Monday, October 27, 2014

Monday, October 13, 2014

Woodcarving for Shotgun

I mentioned this on Facebook last week, but my husband got me involved with sprucing up his shotgun.

He stripped the old finish and stain off the stock and forend from a secondhand shotgun. The old crosshatch pattern was sanded almost completely off from previous users' refinishing. I carved some new grooves into the stock and forend. Carving a curved object certainly wasn't what I'm used too, and my carving wasn't perfect.

Then he stained the pieces and put it all back together. It looks much nicer now.

Husband & wife collaboration for the win!

Monday, October 6, 2014

Ningxia Museum (China Trip Post III)

My first two posts about my trip to China with my husband were easy to choose and write about. Today, however, I started struggling with which other experiences from the trip were worth sharing here on my art blog. I first wrote about things that happened Xi'an and then about Beijing, so it would be fair to write about the third city where we spent most of our time - Yinchuan.

For those of you who've never heard of it... Yinchuan is the capital and largest city in the Ningxia province in China. It also happens to be where my husband lived for two years, so the city and friends who live there are quite close to his heart (and now mine too).

On the morning of Friday, September 5, 2014 my husband took me to visit the Ningxia Museum. The admission was free, there was a surprisingly good audio guide in English, and he was glad to see many nice improvements to the collections since he had last seen it. There were enough things that this artist/printmaker geeked out about, so I choose to share this experience with you all today.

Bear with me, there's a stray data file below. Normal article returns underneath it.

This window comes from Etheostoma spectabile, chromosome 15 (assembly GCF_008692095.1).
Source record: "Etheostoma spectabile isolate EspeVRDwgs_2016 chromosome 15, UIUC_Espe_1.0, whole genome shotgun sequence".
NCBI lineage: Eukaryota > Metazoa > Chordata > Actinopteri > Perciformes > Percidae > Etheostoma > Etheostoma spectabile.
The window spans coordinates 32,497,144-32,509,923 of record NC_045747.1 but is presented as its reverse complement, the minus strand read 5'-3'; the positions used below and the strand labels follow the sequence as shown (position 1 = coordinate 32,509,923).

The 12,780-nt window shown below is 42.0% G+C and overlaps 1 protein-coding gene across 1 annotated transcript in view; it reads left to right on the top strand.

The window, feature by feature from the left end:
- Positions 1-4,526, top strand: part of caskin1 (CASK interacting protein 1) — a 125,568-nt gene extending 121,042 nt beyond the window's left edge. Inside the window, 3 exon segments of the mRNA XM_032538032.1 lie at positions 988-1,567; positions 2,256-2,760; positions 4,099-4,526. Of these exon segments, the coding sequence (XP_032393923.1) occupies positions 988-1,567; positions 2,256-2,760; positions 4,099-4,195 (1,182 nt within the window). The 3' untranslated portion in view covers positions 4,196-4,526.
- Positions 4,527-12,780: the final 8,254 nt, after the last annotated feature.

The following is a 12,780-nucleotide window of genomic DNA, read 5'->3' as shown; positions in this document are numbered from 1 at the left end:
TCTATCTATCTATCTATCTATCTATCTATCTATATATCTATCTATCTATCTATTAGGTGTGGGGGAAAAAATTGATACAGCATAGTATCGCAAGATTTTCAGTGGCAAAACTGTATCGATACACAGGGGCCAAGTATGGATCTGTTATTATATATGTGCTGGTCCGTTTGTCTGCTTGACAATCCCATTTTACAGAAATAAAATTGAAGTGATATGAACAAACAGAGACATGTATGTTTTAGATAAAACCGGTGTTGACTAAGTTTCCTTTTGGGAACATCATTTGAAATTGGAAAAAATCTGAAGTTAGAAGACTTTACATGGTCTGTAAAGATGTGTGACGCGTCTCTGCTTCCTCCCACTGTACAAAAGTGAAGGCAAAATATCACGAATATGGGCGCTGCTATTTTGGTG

We were first greeted by what we believe was a fake Chihuly sculpture (which was oddly similar to the real one in the atrium of our familiar Milwaukee Art Museum back home).

Besides the decorations on the building's exterior, there were also nice details in the main atrium (a nod to the strong Muslim influence of the local Hui people).

My poor husband did his best to get a photograph of the Hui papercuts for me in the dim lighting. 

No surprise here, but I geeked out the most over old woodcuts in the museum's various collections. I'm sorry that I don't know too much about them because there wasn't much info from the audio guide, and the labels were all in Chinese. The first two are small wood fragments (4x6" or smaller) of wood blocks, carved with old Western Xia characters. The last three were in the Hui collection, and in various sizes.